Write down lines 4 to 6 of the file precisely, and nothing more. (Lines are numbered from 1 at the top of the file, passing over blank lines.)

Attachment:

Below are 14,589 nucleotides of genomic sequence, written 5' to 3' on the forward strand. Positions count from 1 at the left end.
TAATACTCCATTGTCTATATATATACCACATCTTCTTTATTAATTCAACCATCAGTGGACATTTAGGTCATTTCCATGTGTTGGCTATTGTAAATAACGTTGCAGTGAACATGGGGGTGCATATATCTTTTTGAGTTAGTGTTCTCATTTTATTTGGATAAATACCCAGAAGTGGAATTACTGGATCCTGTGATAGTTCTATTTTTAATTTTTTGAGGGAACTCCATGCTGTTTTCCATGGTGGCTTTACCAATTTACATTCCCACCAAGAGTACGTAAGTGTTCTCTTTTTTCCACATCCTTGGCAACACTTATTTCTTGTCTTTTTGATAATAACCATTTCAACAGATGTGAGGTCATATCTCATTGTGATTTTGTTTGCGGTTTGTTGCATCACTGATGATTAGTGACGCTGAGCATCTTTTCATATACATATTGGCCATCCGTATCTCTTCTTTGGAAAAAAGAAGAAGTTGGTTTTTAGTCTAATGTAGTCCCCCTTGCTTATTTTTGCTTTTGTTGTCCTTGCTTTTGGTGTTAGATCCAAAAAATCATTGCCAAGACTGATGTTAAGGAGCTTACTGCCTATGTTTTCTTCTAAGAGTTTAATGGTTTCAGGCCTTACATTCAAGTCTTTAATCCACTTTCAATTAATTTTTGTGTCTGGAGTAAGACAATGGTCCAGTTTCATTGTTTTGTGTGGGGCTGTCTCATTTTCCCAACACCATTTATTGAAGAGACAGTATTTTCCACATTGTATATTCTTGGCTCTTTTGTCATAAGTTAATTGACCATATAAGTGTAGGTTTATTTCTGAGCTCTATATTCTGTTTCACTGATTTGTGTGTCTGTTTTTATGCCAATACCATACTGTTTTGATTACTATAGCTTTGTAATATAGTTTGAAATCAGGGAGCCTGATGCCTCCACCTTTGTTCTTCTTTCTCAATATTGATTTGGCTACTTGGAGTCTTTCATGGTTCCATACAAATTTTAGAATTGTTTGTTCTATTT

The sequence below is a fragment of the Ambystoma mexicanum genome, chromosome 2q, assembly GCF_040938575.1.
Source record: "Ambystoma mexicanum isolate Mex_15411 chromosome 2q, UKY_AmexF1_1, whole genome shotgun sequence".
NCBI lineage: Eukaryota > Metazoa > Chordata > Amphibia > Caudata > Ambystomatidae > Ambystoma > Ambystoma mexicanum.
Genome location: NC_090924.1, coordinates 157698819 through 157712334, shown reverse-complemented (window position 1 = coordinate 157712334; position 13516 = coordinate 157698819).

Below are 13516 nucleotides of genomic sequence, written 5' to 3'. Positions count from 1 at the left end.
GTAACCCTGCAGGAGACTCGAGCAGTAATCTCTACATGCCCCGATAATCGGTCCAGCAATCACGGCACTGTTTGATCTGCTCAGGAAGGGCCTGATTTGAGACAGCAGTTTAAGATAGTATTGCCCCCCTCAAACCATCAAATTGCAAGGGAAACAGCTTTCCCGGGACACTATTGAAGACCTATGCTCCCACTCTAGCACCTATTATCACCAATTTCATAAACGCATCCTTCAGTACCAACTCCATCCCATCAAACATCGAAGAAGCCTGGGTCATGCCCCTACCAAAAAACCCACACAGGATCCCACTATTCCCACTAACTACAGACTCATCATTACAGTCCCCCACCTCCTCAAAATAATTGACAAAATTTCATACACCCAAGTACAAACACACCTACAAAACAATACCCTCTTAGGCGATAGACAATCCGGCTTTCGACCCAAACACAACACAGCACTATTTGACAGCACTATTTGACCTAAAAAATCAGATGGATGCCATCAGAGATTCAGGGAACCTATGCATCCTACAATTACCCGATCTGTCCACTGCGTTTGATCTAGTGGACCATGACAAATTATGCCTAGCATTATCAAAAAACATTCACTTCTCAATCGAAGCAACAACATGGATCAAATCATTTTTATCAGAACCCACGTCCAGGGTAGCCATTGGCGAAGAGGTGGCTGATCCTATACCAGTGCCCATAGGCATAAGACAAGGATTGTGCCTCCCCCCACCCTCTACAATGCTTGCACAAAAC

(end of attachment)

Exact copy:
Source record: "Ambystoma mexicanum isolate Mex_15411 chromosome 2q, UKY_AmexF1_1, whole genome shotgun sequence".
NCBI lineage: Eukaryota > Metazoa > Chordata > Amphibia > Caudata > Ambystomatidae > Ambystoma > Ambystoma mexicanum.
Genome location: NC_090924.1, coordinates 157698819 through 157712334, shown reverse-complemented (window position 1 = coordinate 157712334; position 13516 = coordinate 157698819).